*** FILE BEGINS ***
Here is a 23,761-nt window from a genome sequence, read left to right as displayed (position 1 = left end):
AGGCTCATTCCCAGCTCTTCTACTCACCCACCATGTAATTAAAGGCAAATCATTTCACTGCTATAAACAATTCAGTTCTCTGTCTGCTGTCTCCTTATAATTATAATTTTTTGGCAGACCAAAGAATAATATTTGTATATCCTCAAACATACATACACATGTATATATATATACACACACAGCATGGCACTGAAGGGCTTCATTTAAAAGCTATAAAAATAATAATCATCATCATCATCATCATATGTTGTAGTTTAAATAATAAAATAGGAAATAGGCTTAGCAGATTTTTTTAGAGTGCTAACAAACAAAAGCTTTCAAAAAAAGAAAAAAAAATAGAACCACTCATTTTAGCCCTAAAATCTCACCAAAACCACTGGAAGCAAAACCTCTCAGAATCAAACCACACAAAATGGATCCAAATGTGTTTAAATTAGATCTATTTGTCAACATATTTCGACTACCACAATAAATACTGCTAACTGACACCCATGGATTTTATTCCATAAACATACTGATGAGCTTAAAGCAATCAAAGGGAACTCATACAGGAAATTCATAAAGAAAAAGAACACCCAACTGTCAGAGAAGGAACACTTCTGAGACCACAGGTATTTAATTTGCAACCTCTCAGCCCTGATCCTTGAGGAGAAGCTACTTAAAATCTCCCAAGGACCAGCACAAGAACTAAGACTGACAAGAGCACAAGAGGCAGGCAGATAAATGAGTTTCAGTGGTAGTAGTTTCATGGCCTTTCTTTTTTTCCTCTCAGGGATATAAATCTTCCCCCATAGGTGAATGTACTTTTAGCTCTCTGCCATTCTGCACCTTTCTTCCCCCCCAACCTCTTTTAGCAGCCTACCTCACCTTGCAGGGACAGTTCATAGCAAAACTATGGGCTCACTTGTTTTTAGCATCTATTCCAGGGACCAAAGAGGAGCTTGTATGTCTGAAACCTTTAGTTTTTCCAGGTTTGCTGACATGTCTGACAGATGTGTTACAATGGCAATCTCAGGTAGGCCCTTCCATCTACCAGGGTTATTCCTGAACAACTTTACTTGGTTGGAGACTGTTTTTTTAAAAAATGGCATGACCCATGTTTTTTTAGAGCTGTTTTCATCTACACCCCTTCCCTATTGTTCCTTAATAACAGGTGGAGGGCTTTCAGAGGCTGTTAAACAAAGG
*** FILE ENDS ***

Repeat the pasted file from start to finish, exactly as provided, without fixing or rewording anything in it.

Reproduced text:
Here is a 23,761-nt window from a genome sequence, read left to right as displayed (position 1 = left end):
AGGCTCATTCCCAGCTCTTCTACTCACCCACCATGTAATTAAAGGCAAATCATTTCACTGCTATAAACAATTCAGTTCTCTGTCTGCTGTCTCCTTATAATTATAATTTTTTGGCAGACCAAAGAATAATATTTGTATATCCTCAAACATACATACACATGTATATATATATACACACACAGCATGGCACTGAAGGGCTTCATTTAAAAGCTATAAAAATAATAATCATCATCATCATCATCATATGTTGTAGTTTAAATAATAAAATAGGAAATAGGCTTAGCAGATTTTTTTAGAGTGCTAACAAACAAAAGCTTTCAAAAAAAGAAAAAAAAATAGAACCACTCATTTTAGCCCTAAAATCTCACCAAAACCACTGGAAGCAAAACCTCTCAGAATCAAACCACACAAAATGGATCCAAATGTGTTTAAATTAGATCTATTTGTCAACATATTTCGACTACCACAATAAATACTGCTAACTGACACCCATGGATTTTATTCCATAAACATACTGATGAGCTTAAAGCAATCAAAGGGAACTCATACAGGAAATTCATAAAGAAAAAGAACACCCAACTGTCAGAGAAGGAACACTTCTGAGACCACAGGTATTTAATTTGCAACCTCTCAGCCCTGATCCTTGAGGAGAAGCTACTTAAAATCTCCCAAGGACCAGCACAAGAACTAAGACTGACAAGAGCACAAGAGGCAGGCAGATAAATGAGTTTCAGTGGTAGTAGTTTCATGGCCTTTCTTTTTTTCCTCTCAGGGATATAAATCTTCCCCCATAGGTGAATGTACTTTTAGCTCTCTGCCATTCTGCACCTTTCTTCCCCCCCAACCTCTTTTAGCAGCCTACCTCACCTTGCAGGGACAGTTCATAGCAAAACTATGGGCTCACTTGTTTTTAGCATCTATTCCAGGGACCAAAGAGGAGCTTGTATGTCTGAAACCTTTAGTTTTTCCAGGTTTGCTGACATGTCTGACAGATGTGTTACAATGGCAATCTCAGGTAGGCCCTTCCATCTACCAGGGTTATTCCTGAACAACTTTACTTGGTTGGAGACTGTTTTTTTAAAAAATGGCATGACCCATGTTTTTTTAGAGCTGTTTTCATCTACACCCCTTCCCTATTGTTCCTTAATAACAGGTGGAGGGCTTTCAGAGGCTGTTAAACAAAGG